4 Weightlifting Myths Dispelled
by Chad Waterbury:
We all love catch phrases:
Go heavy or go home!
No pain, no gain!
Go for the pump!
These slogans look good on cheap, ripped-up muscle shirts, but many just don't make a lick of sense in the real world. I'm here to tackle four of the most common myths you probably hear spouted as fact by some meat head at least once a week in the gym.
Myth #1: Low rep training doesn't build muscle!
This is one of the most absurd myths making the rounds. Low repetition training (under five reps) with a large load (85 to 100% of one rep max) recruits the greatest percentage of Type IIB fibers, which have the highest potential for muscle growth. I could easily end the argument with that statement since it pretty much says it all, but I'll give more examples for those of you with inquiring minds.
How many times have you read an article by a strength coach who said something along the lines of, "Olympic athletes perform low repetition training for the majority of their cycle and they gain little or no muscle weight, so low-rep training doesn't cause much, if any, muscle growth." Baloney!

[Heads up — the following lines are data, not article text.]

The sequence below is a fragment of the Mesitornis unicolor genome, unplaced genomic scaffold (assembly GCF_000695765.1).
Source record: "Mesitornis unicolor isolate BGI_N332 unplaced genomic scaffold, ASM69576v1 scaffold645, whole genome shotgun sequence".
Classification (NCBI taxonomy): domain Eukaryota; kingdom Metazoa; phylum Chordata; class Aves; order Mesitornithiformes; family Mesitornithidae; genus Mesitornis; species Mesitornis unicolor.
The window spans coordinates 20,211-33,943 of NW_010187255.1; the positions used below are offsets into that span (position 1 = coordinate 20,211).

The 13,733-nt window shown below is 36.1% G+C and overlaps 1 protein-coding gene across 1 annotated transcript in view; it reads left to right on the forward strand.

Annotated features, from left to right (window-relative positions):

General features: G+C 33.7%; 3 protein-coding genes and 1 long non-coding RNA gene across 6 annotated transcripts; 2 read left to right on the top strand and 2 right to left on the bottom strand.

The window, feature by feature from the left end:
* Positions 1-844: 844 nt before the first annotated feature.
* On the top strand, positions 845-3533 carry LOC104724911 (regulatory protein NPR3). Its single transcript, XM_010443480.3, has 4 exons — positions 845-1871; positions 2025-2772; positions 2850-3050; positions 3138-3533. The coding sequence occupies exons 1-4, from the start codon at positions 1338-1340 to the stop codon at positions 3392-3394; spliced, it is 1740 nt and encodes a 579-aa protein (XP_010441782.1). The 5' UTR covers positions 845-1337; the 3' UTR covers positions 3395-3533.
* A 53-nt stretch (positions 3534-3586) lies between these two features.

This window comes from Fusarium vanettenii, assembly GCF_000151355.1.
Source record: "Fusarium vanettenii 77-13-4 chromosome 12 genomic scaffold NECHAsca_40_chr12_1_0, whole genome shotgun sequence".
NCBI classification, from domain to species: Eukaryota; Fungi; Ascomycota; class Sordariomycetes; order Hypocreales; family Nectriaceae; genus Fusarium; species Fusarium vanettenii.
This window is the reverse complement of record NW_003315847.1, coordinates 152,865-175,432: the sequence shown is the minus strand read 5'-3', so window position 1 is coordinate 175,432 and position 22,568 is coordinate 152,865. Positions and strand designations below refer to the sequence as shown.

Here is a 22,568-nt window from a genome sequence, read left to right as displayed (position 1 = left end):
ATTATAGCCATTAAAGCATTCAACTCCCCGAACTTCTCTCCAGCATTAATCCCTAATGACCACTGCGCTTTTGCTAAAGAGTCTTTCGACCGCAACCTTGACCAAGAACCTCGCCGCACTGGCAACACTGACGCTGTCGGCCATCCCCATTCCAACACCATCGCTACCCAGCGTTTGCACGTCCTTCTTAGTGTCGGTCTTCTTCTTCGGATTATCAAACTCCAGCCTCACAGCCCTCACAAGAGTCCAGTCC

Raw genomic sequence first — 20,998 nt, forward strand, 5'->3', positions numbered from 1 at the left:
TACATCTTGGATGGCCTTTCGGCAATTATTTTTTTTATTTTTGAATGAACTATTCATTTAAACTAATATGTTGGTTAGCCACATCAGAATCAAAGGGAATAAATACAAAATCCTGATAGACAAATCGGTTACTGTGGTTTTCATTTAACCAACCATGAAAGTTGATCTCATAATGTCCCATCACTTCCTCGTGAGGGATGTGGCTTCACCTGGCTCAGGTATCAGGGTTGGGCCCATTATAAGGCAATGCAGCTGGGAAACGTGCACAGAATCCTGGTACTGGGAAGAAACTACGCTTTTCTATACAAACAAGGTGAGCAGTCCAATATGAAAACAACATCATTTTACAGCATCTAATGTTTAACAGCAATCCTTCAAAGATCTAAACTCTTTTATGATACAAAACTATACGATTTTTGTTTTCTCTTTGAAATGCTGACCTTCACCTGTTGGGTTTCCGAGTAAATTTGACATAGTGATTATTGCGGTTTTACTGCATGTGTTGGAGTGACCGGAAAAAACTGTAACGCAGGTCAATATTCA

Did these same strength coaches ever think that maybe these lifters didn't want to gain weight so they could stay in their respected weight class? If so, it would be easy to control the amount of muscle weight gained by merely decreasing the number of total calories consumed each day. If they consumed maintenance or sub-maintenance level calories each day, they wouldn't grow any appreciable amounts of muscle regardless of the training method. Therefore, the amount of muscle an athlete gains could easily be controlled (or maintained) by their caloric intake.
Second, the number of sets performed would have a greater influence on muscle growth than the number of repetitions. For example, a trainee might read about the benefits of low-rep maximal training for gaining size and strength. Since he currently performs three sets of ten reps for each body part, he decides to increase the load and decrease the reps to three per set. Now the trainee is performing three sets of three reps for each body part. No wonder he doesn't grow any muscle; he's only performing nine total reps!